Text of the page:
As someone who has more than a passing interest in the maturation of video games, I’ve found some reviews of the would-be blockbuster Metal Gear Solid 4 to be very interesting — and telling.
The reviews of the Playstation 3 game at Slate, Wired’s Game|Life blog, and The Onion A.V. Club (all sites I like and regularly read) are curiously and similarly schizophrenic, alternately criticizing a major part of the game (its story) while praising — well, it’s not exactly clear what’s so great about it. That such praise outweighs the ambivalence in each review shows just how far video games still have to go.
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Over at Publishing2.0, Scott Karp wrote an interesting post exploring why he now prefers reading online to reading books. He has discovered that he prefers reading and thinking across the network rather than in a linear fashion:
When I read online, I constantly follow links from one item to the next, often forgetting where I started. Sometimes I backtrack to one content “node” and jump off in different directions. …So doesn’t this make for an incoherent reading experience? Yes, if you’re thinking in a linear fashion. But I find reading on the web is most rewarding when I’m not following a set path but rather trying to “connect the dots,” thinking about ideas and trends and what it all might mean.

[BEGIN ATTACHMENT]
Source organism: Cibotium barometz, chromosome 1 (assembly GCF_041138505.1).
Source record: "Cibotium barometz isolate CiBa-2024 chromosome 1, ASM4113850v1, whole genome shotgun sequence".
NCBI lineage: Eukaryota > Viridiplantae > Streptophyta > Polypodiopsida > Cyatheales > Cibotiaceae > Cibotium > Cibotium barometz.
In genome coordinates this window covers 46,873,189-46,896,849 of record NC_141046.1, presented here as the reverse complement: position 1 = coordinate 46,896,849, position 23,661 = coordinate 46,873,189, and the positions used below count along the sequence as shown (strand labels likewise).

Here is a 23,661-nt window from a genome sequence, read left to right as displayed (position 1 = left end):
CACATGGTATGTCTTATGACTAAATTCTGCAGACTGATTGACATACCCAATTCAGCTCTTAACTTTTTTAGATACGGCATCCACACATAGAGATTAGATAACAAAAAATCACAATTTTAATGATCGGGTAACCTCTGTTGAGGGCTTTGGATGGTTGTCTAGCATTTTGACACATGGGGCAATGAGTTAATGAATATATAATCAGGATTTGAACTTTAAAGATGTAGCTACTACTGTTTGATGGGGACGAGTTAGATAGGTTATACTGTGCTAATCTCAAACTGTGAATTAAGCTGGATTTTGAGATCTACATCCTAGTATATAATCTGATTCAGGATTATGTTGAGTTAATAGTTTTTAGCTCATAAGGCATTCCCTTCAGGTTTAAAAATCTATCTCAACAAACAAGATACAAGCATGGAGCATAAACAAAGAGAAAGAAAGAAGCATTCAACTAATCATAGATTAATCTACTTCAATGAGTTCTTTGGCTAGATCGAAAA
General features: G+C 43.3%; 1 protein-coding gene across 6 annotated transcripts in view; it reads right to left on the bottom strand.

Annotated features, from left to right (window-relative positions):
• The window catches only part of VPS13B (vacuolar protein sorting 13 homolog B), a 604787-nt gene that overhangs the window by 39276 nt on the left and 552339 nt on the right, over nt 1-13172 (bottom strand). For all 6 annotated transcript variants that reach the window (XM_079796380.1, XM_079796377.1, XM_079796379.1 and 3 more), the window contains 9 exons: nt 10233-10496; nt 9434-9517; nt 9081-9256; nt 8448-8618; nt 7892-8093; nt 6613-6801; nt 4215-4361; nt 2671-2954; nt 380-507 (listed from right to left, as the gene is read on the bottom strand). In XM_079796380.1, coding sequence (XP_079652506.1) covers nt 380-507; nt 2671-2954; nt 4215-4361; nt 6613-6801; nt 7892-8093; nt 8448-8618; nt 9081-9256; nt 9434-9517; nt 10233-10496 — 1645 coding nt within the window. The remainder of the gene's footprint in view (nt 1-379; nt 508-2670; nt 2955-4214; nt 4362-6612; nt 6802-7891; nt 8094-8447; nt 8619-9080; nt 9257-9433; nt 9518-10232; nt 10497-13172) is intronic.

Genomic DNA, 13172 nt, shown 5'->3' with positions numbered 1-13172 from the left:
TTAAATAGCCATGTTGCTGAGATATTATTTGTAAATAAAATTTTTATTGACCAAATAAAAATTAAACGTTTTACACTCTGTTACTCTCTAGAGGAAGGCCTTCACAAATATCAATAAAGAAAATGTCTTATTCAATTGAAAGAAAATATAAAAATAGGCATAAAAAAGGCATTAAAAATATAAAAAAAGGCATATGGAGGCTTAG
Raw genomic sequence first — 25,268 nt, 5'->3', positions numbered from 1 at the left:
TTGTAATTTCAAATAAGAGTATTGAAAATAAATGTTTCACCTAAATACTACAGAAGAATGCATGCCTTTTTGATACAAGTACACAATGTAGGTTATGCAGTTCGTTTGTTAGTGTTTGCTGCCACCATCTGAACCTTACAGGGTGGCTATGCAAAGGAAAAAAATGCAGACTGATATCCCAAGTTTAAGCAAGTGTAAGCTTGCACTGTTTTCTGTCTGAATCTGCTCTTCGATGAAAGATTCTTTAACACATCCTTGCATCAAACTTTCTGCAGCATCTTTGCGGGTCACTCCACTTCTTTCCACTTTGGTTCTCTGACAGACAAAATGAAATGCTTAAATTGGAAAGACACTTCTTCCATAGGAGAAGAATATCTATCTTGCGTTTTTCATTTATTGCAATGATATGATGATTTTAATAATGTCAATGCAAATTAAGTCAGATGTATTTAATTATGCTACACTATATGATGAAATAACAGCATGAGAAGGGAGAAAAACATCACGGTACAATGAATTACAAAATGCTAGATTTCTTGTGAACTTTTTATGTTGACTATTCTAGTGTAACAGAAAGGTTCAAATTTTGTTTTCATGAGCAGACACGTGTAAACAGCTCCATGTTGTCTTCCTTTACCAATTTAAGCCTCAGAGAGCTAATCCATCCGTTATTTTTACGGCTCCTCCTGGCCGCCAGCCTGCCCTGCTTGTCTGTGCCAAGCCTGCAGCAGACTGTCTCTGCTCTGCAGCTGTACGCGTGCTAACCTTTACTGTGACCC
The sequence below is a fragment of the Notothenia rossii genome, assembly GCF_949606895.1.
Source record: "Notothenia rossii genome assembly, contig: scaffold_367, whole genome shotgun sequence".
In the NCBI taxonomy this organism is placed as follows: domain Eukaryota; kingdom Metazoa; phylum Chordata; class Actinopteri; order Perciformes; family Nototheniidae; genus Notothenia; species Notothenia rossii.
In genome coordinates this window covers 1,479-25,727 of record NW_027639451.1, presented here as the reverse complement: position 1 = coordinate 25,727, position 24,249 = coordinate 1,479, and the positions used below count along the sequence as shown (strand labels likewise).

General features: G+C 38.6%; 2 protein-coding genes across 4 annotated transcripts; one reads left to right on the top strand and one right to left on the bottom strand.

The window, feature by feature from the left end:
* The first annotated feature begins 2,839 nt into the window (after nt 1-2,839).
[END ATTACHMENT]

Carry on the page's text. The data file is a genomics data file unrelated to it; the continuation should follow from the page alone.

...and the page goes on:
His post reminds me a little of the discussion about video games vs. “linear” media. Some video game evangelists argue that games are superior to movies, books, etc. because only games allow players to choose their path and create the narrative and experience themselves. According to this argument, just as Karp finds “reading on the web is most rewarding when I’m not following a set path but rather trying to ‘connect the dots,'” gamers find video games more rewarding than other media because players don’t follow a set path but connect the dots however they want (within the confines of a game’s rules and boundaries).
My general response to that argument is that giving players control isn’t inherently better; it just means players may be looking for something different than movie-goers. Continue reading →
In a recent New York Times piece, Seth Schiesel looks at 2007’s top-selling video games and finds that social and easy-to-pick-up titles are crowding out more complex and critically acclaimed stuff. His basic point — as anyone who has played Wii Tennis at a party could tell you — is pretty reasonable:
Paradoxically, at a moment when technology allows designers to create ever more complex and realistic single-player fantasies, the growth in the now $18 billion gaming market is in simple, user-friendly experiences that families and friends can enjoy together. …Put another way, it may be a sign of the industry’s nascent maturity that as video games become more popular than ever, hard-core gamers and the old-school critics who represent them are becoming an ever smaller part of the audience.
But taking a closer look at the numbers, his argument starts to break down. Continue reading →